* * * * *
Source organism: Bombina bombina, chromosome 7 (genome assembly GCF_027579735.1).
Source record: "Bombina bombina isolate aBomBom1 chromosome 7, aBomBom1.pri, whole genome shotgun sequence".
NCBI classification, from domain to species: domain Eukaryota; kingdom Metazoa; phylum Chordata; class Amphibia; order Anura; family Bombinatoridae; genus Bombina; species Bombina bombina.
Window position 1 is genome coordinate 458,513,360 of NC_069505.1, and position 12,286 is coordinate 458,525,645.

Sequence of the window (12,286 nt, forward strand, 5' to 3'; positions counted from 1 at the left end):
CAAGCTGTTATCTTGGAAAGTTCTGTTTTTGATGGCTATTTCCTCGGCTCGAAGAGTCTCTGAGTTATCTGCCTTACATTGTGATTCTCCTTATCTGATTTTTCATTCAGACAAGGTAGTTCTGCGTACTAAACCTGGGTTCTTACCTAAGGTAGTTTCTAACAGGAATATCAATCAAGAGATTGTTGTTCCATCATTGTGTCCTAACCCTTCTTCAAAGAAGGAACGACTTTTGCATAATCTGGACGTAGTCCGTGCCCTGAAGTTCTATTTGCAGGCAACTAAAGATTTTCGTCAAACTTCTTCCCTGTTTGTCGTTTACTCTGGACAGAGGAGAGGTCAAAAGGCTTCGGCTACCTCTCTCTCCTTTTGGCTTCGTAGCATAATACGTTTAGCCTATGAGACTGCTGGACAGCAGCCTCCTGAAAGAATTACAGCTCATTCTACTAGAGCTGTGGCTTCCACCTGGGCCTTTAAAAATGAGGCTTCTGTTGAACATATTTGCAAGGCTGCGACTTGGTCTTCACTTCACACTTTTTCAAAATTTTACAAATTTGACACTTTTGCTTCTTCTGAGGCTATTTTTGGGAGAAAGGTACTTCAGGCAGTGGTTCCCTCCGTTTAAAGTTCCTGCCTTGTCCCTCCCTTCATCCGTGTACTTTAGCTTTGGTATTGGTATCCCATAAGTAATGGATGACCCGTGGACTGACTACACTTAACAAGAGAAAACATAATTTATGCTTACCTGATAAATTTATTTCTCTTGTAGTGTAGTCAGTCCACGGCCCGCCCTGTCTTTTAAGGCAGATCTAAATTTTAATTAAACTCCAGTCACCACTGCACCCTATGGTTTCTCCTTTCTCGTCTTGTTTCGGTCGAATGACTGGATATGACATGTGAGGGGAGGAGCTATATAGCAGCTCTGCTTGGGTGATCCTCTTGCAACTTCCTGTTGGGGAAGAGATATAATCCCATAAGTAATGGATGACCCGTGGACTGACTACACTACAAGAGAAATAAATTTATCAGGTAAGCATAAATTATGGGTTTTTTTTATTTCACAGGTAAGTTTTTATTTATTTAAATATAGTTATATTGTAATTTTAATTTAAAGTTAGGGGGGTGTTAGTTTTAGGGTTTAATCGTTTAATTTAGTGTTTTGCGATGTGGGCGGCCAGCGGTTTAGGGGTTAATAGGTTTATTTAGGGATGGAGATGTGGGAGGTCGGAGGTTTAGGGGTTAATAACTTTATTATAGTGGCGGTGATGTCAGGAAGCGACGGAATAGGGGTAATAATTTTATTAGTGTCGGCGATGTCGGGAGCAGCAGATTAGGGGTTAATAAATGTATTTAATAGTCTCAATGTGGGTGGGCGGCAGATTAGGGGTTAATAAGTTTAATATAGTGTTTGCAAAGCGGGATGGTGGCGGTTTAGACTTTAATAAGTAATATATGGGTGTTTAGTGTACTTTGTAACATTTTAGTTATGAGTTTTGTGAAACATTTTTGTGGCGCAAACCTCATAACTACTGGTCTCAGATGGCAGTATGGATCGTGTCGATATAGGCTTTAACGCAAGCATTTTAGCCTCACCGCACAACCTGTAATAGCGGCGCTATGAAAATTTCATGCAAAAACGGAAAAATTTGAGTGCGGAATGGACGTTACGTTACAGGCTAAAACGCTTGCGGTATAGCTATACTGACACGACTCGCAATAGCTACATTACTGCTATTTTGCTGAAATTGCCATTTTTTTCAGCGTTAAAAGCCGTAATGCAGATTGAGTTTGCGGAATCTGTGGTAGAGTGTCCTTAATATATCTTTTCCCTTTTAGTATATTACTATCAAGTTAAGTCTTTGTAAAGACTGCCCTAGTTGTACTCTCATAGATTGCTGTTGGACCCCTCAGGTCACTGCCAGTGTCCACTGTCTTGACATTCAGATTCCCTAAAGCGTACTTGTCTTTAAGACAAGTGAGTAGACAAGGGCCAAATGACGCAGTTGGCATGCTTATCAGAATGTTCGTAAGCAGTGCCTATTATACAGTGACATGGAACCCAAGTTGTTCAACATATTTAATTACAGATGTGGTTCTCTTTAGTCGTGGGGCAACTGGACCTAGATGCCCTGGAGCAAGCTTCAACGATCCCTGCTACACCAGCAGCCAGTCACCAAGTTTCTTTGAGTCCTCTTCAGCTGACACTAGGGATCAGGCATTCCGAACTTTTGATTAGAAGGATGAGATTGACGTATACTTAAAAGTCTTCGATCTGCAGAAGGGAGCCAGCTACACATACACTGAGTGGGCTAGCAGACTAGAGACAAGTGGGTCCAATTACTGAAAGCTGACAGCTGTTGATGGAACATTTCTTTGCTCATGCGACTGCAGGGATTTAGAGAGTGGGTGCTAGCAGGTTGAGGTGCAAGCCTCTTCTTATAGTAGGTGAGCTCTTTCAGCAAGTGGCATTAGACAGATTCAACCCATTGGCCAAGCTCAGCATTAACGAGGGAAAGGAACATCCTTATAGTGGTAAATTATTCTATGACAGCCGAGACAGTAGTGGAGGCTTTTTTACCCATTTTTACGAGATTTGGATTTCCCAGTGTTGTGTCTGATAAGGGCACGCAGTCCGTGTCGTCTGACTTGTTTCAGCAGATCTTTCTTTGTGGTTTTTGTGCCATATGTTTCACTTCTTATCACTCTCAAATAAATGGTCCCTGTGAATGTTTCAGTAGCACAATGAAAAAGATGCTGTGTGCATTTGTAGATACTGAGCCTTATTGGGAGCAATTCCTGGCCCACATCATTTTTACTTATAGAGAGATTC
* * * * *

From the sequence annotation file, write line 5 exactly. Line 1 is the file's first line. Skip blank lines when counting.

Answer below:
Sequence of the window (12,286 nt, forward strand, 5' to 3'; positions counted from 1 at the left end):